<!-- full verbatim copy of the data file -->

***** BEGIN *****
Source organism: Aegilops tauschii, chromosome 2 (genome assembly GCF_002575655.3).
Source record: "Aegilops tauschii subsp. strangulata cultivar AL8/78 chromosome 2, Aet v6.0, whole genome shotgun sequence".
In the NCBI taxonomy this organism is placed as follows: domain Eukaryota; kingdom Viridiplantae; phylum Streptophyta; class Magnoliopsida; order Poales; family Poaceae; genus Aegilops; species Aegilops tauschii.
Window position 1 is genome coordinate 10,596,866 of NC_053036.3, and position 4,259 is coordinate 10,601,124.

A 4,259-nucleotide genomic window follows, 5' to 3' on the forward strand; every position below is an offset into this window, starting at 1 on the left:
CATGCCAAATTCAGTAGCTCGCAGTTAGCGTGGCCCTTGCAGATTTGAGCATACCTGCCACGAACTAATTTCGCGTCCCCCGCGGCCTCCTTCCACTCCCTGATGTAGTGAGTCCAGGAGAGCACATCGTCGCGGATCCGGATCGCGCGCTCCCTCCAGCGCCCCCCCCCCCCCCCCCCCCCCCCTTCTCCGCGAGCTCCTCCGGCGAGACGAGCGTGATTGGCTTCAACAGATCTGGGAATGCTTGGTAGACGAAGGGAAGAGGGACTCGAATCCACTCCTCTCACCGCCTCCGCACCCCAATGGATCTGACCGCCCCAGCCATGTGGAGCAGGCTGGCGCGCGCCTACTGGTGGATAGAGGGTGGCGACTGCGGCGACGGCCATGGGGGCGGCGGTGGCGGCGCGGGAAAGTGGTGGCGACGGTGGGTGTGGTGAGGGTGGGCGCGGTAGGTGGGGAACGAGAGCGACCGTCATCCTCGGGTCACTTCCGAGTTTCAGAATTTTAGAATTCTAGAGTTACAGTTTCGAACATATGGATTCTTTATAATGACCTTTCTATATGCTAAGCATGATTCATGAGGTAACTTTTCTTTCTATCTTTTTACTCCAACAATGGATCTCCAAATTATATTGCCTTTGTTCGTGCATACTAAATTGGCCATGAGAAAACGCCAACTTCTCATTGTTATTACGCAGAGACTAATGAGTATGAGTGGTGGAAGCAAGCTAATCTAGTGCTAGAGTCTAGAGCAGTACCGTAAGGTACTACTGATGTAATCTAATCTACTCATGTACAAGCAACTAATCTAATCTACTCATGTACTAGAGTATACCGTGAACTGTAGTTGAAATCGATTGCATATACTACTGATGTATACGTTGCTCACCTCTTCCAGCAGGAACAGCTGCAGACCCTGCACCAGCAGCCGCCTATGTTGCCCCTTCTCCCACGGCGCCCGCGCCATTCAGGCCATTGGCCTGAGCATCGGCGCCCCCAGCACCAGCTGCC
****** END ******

Source organism: Aegilops tauschii, chromosome 2 (genome assembly GCF_002575655.3).
Source record: "Aegilops tauschii subsp. strangulata cultivar AL8/78 chromosome 2, Aet v6.0, whole genome shotgun sequence".
In the NCBI taxonomy this organism is placed as follows: domain Eukaryota; kingdom Viridiplantae; phylum Streptophyta; class Magnoliopsida; order Poales; family Poaceae; genus Aegilops; species Aegilops tauschii.
Window position 1 is genome coordinate 10,596,866 of NC_053036.3, and position 4,259 is coordinate 10,601,124.

A 4,259-nucleotide genomic window follows, 5' to 3' on the forward strand; every position below is an offset into this window, starting at 1 on the left:
CATGCCAAATTCAGTAGCTCGCAGTTAGCGTGGCCCTTGCAGATTTGAGCATACCTGCCACGAACTAATTTCGCGTCCCCCGCGGCCTCCTTCCACTCCCTGATGTAGTGAGTCCAGGAGAGCACATCGTCGCGGATCCGGATCGCGCGCTCCCTCCAGCGCCCCCCCCCCCCCCCCCCCCCCCCTTCTCCGCGAGCTCCTCCGGCGAGACGAGCGTGATTGGCTTCAACAGATCTGGGAATGCTTGGTAGACGAAGGGAAGAGGGACTCGAATCCACTCCTCTCACCGCCTCCGCACCCCAATGGATCTGACCGCCCCAGCCATGTGGAGCAGGCTGGCGCGCGCCTACTGGTGGATAGAGGGTGGCGACTGCGGCGACGGCCATGGGGGCGGCGGTGGCGGCGCGGGAAAGTGGTGGCGACGGTGGGTGTGGTGAGGGTGGGCGCGGTAGGTGGGGAACGAGAGCGACCGTCATCCTCGGGTCACTTCCGAGTTTCAGAATTTTAGAATTCTAGAGTTACAGTTTCGAACATATGGATTCTTTATAATGACCTTTCTATATGCTAAGCATGATTCATGAGGTAACTTTTCTTTCTATCTTTTTACTCCAACAATGGATCTCCAAATTATATTGCCTTTGTTCGTGCATACTAAATTGGCCATGAGAAAACGCCAACTTCTCATTGTTATTACGCAGAGACTAATGAGTATGAGTGGTGGAAGCAAGCTAATCTAGTGCTAGAGTCTAGAGCAGTACCGTAAGGTACTACTGATGTAATCTAATCTACTCATGTACAAGCAACTAATCTAATCTACTCATGTACTAGAGTATACCGTGAACTGTAGTTGAAATCGATTGCATATACTACTGATGTATACGTTGCTCACCTCTTCCAGCAGGAACAGCTGCAGACCCTGCACCAGCAGCCGCCTATGTTGCCCCTTCTCCCACGGCGCCCGCGCCATTCAGGCCATTGGCCTGAGCATCGGCGCCCCCAGCACCAGCTGCC